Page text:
Veterinary nurse, 24, who was told by doctors to ‘lose weight’ to cure fatigue and UTIs discovers she has ovarian cancer after collapsing while horse-riding
- Hannah Catton, 24, who lives in Melbourne, suffered from bloating and fatigue
- Doctors told veterinary nurse to lose weight and symptoms are stress related
- She was later rushed to hospital with a melon sized tumour in her ovaries
A woman who was told by doctors told her to ‘lose weight’ to fix her chronic fatigue has revealed her illness was actually caused by a melon-sized cancerous tumour in her ovaries.
Hannah Catton, 24, from Faversham, Kent, visited a doctor after suffering from stomach bloating and repeated urinary infections, but was told she was ‘fine’ and it was probably stress related and that she should slim down.
The veterinary nurse moved to Melbourne, Australia in 2019 before becoming increasingly concerned about her health.
She undergoing life-saving chemotherapy in Australia and is unable to be joined by her family because of Covid travel restrictions.
Hannah Catton, 24, (pictured), who lives in Melbourne, was diagnosed with ovarian cancer after initially being told by doctors that her symptoms were stress-related
After being told she was okay by doctors, events took a dramatic turn when she collapsed in severe pain while out horse riding in October last year.
She was later diagnosed with ovarian cancer after being taken to Melbourne’s Mercy Hospital for Women where surgeons removed a 20cm tumour from her ovaries.
‘I was so angry, because for well over two years, I had been suffering from recurrent urinary tract infections and having so many antibiotics thrown at me to fix it,’ she said.
‘For more than a year I’d been going to different doctors trying to find a GP who would listen when I was telling them my periods are irregular and something is wrong.
‘The response from them all was “you’re stressed, you’re fine, give it time, lose weight”.’
‘I was living with period pain, chronic fatigue, UTI-like symptoms and being bloated. I knew something was wrong but no doctors seemed concerned.’
Hannah said doctors didn’t seem concerned that she was living with period pain, chronic fatigue, UTI-like symptoms and bloating. Pictured: Hannah before she was ill
Hannah, who studied veterinary science at Canterbury College, was planning a ‘new life’ in Australia, but wanted to come home every year to visit her family in Faversham.
What is ovarian cancer?
Ovarian cancer is a malignant tumour in one or both ovaries.
The ovaries are made up of three main kinds of cells – epithelial cells, stromal cells and germ cells. Each of these cells can develop into a different type of tumour.
The average age of women when they are diagnosed with ovarian cancer is age 64. It is mainly diagnosed in women over the age of 50; however, there are cases diagnosed in younger women.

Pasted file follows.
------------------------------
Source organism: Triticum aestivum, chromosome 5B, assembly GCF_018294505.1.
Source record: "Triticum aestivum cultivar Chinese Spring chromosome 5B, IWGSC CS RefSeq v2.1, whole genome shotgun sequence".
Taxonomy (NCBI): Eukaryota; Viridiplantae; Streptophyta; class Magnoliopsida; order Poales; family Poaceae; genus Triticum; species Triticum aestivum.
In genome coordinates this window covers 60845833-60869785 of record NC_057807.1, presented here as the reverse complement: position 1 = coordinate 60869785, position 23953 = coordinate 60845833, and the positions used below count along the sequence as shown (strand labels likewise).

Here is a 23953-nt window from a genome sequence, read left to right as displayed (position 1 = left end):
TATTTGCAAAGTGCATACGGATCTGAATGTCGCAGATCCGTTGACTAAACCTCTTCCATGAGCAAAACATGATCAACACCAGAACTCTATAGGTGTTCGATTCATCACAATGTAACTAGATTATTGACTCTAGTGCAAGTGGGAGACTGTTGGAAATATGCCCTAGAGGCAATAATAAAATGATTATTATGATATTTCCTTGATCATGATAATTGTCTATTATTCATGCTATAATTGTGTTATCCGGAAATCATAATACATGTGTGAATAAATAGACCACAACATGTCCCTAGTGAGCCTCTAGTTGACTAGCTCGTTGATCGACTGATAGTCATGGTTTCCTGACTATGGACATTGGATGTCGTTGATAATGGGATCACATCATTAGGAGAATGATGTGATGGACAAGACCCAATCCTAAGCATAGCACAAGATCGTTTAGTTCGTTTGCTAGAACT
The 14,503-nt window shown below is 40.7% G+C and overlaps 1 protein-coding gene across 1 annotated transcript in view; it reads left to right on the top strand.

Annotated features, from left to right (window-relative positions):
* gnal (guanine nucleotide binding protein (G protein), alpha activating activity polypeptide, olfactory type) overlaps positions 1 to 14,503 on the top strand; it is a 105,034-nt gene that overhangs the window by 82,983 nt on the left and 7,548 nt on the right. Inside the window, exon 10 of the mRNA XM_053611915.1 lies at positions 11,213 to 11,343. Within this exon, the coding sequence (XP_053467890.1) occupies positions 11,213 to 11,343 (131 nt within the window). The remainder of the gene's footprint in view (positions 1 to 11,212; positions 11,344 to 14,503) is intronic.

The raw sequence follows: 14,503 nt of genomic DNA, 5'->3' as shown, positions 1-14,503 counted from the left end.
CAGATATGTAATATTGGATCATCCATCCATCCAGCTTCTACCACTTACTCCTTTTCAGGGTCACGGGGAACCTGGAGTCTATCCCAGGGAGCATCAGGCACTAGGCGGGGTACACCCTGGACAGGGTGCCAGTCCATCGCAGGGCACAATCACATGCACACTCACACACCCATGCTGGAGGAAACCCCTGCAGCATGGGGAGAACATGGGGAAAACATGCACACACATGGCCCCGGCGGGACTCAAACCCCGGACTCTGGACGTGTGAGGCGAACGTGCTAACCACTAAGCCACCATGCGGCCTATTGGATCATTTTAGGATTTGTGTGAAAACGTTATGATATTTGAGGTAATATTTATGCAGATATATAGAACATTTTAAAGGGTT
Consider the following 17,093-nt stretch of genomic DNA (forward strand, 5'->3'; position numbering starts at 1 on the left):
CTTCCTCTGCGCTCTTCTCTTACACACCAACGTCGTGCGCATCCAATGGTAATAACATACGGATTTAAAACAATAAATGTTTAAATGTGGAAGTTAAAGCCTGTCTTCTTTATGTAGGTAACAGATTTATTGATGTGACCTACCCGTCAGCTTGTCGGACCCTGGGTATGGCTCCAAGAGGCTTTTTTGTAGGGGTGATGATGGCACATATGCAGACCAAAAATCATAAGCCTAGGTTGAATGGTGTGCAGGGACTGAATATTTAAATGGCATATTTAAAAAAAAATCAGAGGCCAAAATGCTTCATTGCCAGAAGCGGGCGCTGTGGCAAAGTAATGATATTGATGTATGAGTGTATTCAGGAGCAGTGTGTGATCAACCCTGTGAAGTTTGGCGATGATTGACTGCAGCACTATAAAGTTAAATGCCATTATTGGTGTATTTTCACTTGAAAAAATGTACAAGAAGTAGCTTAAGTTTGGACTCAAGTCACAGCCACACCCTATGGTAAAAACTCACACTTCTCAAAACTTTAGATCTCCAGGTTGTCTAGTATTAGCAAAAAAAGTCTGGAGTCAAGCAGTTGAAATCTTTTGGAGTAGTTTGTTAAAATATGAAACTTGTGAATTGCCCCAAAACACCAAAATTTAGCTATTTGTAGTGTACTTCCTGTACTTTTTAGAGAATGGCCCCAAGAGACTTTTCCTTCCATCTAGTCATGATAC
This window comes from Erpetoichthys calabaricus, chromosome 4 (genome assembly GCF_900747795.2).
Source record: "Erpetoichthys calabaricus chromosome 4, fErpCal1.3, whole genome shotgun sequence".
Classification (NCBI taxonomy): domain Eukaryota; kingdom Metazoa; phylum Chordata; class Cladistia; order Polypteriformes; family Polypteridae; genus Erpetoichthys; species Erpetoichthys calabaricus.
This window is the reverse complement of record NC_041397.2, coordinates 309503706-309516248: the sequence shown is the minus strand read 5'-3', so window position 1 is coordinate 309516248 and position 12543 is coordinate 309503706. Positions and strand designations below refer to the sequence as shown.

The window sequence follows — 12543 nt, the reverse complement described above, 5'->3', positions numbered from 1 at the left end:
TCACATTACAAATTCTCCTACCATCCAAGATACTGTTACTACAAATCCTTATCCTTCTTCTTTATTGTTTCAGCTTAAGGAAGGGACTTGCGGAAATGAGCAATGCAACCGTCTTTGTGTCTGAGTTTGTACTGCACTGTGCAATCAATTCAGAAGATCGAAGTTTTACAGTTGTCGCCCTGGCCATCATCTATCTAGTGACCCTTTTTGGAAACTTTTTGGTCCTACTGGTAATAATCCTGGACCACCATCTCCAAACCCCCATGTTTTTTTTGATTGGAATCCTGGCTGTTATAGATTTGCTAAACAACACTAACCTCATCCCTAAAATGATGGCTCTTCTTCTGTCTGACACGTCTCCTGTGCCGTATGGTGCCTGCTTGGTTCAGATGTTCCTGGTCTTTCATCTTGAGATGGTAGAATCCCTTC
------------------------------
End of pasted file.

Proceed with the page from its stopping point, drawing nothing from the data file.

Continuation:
‘Unfortunately, Covid threw a spanner in the works and then I got this horrific diagnosis in October last year,’ she said.
‘The last time I saw my parents and brother was when I said goodbye to them at the airport to travel to Australia almost three years ago so it’s been incredibly hard for all of us.’
Despite undergoing emergency surgery to remove the ruptured tumour, Hannah’s odds of recovering are high.
She said: ‘Due to the size of the tumour and the fact that it had ruptured I am now having chemotherapy.
‘But I’m lucky that my prognosis is good because many in my situation are not.’
Hannah hopes her story will help other women voice their concerns, even if their GP’s think otherwise.
She said: ‘I have had fantastic support from my friends here in Australia, including my boyfriend Kyall, as well as my many friends back home who have all been incredible.
‘It’s incredibly tough for them because all they want to do is jump on a plane to be with me but they’re not allowed.’
Her friends have rallied to help her raise funds for daily costs, as her medical insurance is covering the treatment.
Hannah is now having chemotherapy with a high chance of recovery after having emergency surgery to remove the ruptured tumour (pictured)
Hannah said her friends have been supportive, but it’s ‘incredibly tough’ for those back home in Faversham because they aren’t allowed to visit. Pictured: Hannah with her parents before she was ill
Hannah said she has plans for an ’emotional reunion’ back home once she’s well enough to travel. Pictured: Hannah undergoing chemotherapy
An online quiz night is being organised by one of her best friends, Hazel Frost, on Wednesday 26 January.
In Australia, friends have also set up a GoFundMe page which has already raised more than $3,000 (£1,589) from supporters.
Hannah added: ‘Everyone has been amazing in their support for me for which I am so grateful.
‘And as soon as I am well enough, I’ll be flying home for what will no doubt be a very emotional reunion.’
Source: Read Full Article